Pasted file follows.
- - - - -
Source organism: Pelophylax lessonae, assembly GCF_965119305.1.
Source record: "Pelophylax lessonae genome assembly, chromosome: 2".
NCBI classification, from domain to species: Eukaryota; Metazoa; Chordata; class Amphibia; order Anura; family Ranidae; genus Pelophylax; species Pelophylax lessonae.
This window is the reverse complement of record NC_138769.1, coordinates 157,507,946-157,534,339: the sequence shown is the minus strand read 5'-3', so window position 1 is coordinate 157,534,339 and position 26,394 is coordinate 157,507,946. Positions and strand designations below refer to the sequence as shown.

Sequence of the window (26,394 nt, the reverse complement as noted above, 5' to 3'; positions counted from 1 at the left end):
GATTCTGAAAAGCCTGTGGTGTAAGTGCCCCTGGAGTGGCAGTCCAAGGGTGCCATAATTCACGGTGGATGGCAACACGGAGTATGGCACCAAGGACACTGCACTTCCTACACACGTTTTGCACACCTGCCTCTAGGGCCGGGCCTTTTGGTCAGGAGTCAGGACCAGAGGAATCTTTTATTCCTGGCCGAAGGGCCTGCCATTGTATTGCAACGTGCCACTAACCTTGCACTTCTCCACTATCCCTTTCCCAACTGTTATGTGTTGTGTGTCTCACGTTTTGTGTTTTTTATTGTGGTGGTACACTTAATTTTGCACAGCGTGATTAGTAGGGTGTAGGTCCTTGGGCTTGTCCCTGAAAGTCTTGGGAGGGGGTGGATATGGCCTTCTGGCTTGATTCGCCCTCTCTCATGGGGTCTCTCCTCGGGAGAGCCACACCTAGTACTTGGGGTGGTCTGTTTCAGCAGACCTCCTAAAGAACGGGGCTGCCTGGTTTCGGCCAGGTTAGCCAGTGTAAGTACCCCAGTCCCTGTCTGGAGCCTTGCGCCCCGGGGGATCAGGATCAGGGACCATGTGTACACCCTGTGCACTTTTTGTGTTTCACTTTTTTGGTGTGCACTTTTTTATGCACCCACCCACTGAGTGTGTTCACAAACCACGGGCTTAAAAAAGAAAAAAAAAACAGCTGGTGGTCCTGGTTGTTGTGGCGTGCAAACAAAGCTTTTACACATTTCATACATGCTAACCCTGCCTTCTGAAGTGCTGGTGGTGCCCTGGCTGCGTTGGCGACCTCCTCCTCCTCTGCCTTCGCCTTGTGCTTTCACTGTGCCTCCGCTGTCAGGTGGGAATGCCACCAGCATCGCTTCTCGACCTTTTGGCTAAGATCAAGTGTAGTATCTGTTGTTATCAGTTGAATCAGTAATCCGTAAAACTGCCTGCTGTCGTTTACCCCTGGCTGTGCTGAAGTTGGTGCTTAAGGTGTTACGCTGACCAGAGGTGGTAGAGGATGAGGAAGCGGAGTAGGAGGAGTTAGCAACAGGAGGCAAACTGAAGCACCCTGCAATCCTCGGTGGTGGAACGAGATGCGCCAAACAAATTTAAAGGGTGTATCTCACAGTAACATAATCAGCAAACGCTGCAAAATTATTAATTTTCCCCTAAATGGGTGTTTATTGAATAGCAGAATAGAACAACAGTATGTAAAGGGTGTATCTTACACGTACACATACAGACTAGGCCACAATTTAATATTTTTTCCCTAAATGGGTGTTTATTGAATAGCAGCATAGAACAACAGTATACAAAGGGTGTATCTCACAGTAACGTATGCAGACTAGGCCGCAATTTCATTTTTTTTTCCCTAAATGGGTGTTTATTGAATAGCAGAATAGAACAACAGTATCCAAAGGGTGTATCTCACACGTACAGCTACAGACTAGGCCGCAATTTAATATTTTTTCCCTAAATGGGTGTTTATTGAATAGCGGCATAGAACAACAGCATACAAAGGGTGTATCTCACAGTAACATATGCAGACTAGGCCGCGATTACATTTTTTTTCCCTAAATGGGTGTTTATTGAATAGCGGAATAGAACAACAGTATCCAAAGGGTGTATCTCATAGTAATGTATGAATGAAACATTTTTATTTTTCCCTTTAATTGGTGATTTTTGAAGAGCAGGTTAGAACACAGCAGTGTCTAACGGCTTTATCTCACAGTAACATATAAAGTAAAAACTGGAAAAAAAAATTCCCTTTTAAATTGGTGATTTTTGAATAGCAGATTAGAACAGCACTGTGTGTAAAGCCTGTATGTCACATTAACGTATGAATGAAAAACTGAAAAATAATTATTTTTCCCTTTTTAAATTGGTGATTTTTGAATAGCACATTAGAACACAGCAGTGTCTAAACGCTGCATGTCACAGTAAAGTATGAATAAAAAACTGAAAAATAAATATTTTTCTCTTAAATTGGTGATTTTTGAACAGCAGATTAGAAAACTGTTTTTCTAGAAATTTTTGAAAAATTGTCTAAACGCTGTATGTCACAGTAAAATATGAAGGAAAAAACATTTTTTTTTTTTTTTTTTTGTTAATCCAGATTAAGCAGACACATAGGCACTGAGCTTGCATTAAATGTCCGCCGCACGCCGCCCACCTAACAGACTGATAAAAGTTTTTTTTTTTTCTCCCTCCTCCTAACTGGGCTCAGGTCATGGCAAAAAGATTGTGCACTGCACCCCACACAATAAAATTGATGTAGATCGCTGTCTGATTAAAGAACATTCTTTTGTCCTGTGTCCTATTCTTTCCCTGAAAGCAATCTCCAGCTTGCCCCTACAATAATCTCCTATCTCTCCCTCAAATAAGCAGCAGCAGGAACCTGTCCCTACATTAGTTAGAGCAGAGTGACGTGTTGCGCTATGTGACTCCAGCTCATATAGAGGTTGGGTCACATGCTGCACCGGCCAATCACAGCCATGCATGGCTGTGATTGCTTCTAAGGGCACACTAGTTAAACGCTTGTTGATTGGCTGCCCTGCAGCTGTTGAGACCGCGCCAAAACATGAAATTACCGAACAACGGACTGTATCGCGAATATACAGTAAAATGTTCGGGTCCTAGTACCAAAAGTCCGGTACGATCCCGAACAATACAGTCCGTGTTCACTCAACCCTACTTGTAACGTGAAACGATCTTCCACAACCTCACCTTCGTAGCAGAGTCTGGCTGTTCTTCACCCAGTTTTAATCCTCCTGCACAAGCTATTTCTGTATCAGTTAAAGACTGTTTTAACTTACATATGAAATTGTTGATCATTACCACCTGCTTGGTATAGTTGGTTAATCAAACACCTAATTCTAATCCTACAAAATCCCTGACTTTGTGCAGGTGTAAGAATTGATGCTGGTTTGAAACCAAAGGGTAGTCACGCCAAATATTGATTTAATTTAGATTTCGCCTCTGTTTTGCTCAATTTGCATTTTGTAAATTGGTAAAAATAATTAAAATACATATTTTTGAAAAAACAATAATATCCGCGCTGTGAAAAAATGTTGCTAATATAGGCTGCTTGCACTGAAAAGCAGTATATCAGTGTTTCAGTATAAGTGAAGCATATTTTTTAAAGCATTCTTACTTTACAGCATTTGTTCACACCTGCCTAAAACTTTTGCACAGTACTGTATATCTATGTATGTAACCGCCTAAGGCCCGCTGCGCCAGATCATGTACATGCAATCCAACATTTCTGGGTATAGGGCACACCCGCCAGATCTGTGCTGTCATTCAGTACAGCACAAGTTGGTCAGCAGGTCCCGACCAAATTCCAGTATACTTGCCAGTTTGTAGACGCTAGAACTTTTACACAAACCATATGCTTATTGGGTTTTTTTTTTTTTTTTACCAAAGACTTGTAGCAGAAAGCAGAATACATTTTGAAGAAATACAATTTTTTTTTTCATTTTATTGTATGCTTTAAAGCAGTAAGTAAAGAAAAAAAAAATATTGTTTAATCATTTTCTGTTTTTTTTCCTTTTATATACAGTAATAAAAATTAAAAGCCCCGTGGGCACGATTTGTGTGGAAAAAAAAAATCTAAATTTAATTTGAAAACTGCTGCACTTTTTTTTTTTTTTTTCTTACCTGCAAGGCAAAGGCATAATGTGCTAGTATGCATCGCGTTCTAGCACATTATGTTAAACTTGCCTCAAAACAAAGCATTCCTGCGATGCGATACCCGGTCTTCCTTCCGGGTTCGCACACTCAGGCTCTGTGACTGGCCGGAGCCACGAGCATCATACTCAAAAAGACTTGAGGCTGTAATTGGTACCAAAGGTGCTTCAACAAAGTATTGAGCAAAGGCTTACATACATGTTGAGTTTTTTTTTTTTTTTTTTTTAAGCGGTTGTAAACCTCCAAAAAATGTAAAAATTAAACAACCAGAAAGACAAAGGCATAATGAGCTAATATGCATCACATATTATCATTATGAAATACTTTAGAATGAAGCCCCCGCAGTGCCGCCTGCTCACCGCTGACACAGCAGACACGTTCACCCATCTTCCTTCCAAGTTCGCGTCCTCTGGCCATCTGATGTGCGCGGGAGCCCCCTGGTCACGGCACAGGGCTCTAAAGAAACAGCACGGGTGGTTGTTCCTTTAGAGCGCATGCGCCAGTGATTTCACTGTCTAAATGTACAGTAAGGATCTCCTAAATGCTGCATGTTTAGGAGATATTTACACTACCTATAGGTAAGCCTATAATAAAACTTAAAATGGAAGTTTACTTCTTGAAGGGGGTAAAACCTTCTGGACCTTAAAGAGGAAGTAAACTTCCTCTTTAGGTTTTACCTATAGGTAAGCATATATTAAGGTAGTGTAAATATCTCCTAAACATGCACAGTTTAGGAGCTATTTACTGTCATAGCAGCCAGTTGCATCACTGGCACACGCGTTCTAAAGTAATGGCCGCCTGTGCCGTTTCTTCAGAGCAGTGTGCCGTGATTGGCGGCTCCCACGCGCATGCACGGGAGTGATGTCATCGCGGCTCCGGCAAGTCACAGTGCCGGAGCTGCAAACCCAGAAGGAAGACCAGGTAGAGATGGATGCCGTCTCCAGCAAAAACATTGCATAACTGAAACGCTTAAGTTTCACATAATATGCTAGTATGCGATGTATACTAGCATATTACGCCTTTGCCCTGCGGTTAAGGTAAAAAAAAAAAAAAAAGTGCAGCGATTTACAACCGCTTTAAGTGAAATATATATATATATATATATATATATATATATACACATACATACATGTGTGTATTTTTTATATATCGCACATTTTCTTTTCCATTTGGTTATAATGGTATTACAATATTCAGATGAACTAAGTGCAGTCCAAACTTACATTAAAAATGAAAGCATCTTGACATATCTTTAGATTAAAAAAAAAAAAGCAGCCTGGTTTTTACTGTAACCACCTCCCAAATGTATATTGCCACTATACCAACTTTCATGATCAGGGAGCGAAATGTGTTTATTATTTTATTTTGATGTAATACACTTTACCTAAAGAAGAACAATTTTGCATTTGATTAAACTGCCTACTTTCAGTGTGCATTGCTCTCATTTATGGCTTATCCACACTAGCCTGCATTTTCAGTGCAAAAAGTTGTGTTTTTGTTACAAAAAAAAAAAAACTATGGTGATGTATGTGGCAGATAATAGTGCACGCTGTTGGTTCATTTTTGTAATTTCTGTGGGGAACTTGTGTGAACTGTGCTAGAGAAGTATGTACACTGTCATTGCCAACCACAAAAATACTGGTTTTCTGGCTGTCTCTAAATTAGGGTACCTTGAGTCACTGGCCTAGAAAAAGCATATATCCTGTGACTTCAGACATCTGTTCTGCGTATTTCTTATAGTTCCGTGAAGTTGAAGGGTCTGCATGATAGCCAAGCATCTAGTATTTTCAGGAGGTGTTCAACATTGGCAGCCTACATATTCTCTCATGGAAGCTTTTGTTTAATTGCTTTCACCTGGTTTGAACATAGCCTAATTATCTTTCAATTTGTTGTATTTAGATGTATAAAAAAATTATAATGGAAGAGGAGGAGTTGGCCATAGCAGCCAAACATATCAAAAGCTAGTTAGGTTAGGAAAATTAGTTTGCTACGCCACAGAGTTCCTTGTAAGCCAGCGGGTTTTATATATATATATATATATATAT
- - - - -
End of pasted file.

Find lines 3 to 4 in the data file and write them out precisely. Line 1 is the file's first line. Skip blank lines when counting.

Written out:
NCBI classification, from domain to species: Eukaryota; Metazoa; Chordata; class Amphibia; order Anura; family Ranidae; genus Pelophylax; species Pelophylax lessonae.
This window is the reverse complement of record NC_138769.1, coordinates 157,507,946-157,534,339: the sequence shown is the minus strand read 5'-3', so window position 1 is coordinate 157,534,339 and position 26,394 is coordinate 157,507,946. Positions and strand designations below refer to the sequence as shown.